Rick: I don’t do any inducements except I ask people if you like it would you please like it and I mostly forget to do that. But if social media is a critical part of your strategy you’ve got to be disciplined about asking people to like your content. I watch all kinds of videos where the person actually remembers at the end of their videos to say that if you’ve got value out of this would you please press that like button up there? You know, if I could remember to do that I do it all the time I would.
Steve: That’s something I need to do, that has to be definite.
Rick: People will like it, all you have to do is ask them.
Steve: And what’s the equivalent of a like button for Google+?
Steve: So you ask for a like and a +1?
Steve: Okay, gotcha.
Rick: And some people don’t like Facebook so they won’t use the like button or the same on Google+, so you can just say one or the other.
Steve: Okay, good.
Launching Plan Discussion
Rick: There is one other aspect of marketing that I want to talk about for a moment and that’s your launch plan.
Getting the Word Out
Rick: How do you plan to get the word out about your site?
Steve: My plan, and maybe this is naive, would be to probably purchase some Facebook ads or maybe some Google adwords so that people would start finding my site and that was my main thrust. I don’t really have much beyond that other than organic search.
Rick: Do you have friends and associates that you can share the site with?
Steve: I probably could. I’ve got some friends who are athletes who I would show to but I don’t think that’s going to provide any major boost for me. I think I have to have my videos get found and then people to start building from there.
Rick: So do you actively participate in any forums or things like that related to this topic?
Steve: No, not at the time.
Ad Words, Facebook Ads
Rick: You could use Google adwords or Facebook ads to draw traffic to the site but because you don’t have anything to sell you’re just buying traffic, you don’t have a mechanism of recouping that.
Rick: And because it’s a brand new site without a ton of content on it Google’s going to consider it a low quality site so your cost of adwords will be higher.
Steve: So if you are a small site you actually have to pay more for the adwords?
Steve: I didn’t know that.
Rick: Well there’s a quality rating and the quality rating has to do with how well you’re established, how good your content is, what they think of your content both on the page that the ad is linking to and just overall. So somebody who’s just starting out out of the blue is going to pay more for the same key words than somebody who’s been doing it a long time.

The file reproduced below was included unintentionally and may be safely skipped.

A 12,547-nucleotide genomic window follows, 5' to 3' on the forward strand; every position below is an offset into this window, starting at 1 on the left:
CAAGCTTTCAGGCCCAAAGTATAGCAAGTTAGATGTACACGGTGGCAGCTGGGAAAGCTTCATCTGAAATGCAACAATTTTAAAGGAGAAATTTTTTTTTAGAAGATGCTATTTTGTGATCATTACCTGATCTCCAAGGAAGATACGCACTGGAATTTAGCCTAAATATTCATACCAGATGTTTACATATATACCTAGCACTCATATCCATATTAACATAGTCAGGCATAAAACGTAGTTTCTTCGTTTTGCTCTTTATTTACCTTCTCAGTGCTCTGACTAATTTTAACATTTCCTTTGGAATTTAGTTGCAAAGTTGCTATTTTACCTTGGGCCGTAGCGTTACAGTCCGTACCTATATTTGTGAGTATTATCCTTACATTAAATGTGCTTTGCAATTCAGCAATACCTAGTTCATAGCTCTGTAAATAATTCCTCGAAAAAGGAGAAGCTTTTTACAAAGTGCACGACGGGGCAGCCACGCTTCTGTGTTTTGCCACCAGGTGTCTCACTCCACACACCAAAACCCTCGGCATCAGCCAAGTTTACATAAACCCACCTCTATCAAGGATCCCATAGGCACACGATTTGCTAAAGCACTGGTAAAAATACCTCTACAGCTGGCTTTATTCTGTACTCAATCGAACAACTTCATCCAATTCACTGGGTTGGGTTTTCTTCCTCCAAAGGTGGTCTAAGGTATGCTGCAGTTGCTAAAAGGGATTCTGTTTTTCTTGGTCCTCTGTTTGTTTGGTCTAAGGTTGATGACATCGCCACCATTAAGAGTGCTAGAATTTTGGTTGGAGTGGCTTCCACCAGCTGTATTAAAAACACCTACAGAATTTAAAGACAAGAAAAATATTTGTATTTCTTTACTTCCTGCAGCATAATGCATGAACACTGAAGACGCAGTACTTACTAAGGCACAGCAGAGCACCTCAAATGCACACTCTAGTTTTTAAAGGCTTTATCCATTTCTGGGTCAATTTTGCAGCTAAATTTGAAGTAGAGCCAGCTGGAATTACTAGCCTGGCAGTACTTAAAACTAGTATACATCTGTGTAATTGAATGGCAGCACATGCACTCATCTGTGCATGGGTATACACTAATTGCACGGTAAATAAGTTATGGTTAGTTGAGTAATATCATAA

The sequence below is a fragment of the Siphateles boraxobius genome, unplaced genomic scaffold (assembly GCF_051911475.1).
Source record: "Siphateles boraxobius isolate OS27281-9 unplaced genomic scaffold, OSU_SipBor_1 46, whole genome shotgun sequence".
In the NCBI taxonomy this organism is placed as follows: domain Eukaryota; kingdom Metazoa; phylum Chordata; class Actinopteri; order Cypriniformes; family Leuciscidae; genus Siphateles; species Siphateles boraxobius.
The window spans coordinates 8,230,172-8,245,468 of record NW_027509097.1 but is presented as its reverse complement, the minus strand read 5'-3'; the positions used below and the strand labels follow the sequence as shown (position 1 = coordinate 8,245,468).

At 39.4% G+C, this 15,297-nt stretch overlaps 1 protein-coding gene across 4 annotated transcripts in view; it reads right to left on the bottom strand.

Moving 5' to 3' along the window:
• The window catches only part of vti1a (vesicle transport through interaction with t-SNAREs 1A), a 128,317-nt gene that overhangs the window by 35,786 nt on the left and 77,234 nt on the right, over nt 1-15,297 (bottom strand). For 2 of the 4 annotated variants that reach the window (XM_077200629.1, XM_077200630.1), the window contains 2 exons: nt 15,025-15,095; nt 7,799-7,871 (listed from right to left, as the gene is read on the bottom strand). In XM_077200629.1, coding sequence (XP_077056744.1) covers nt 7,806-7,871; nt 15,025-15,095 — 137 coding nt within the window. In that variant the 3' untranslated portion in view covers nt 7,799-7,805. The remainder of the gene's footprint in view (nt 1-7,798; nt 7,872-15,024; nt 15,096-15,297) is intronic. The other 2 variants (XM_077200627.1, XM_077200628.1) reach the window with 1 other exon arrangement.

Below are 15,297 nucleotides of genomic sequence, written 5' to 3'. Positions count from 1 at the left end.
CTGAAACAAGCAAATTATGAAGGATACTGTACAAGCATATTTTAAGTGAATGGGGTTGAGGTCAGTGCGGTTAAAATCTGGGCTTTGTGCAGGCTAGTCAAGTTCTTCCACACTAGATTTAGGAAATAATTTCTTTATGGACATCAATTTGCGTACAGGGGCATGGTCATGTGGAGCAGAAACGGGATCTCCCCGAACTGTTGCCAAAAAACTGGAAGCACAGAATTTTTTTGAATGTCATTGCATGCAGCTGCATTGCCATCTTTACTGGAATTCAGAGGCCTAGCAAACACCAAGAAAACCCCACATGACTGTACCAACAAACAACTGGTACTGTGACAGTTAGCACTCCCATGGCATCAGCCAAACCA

Steve: Wow. I never knew that, that comes as a big surprise to me.
Rick: Google doesn’t want people to ignore their ads so they want to encourage authority.
Rick: They want to encourage quality content after clicking on the ad. If everybody clicks on an ad and it just goes to junk then they’ll stop clicking on the ads altogether, it’s essentially Google’s tax on poor sites.
Steve: That’s really tough for the guy who’s just starting out to get going though because he’s got all the stuff running against him and not only have Google’s charging him more.
Rick: That’s the way it is, right? I mean that’s the way your search engine results are going to be too, right? You will have to develop a reputation with Google overtime before your content shows up with any regularity in search engine results. It’s just not going to happen right off the bat.
Steve: So even finding obscure keyword combinations that actually bring people to my site and offer them the value they’re looking for, will that slowly start to build up my authority?
Rick: Yeah, that’s what it will do. It will slowly start to build up your authority, yes absolutely.
Steve: Okay and slowly relative to what like you’re talking a year, 2 years, 6 months, 3 weeks?
Rick: I would say that you probably really have to stay at it for a year before you can expect to see any significant improvement. It depends on what the competition is like. It depends on how good your content is and some part it depends on how well people like your stuff on Youtube, right?
If you start getting people following your stuff on Youtube, at the end of those videos you should absolutely ask them to like it or give a thumbs up or whatever it is there. The more of that kind of thing happens for you, the more your content is going to show up in Youtube search results and therefore the more it’s going to show up elsewhere.
Getting Quality Links to Your Site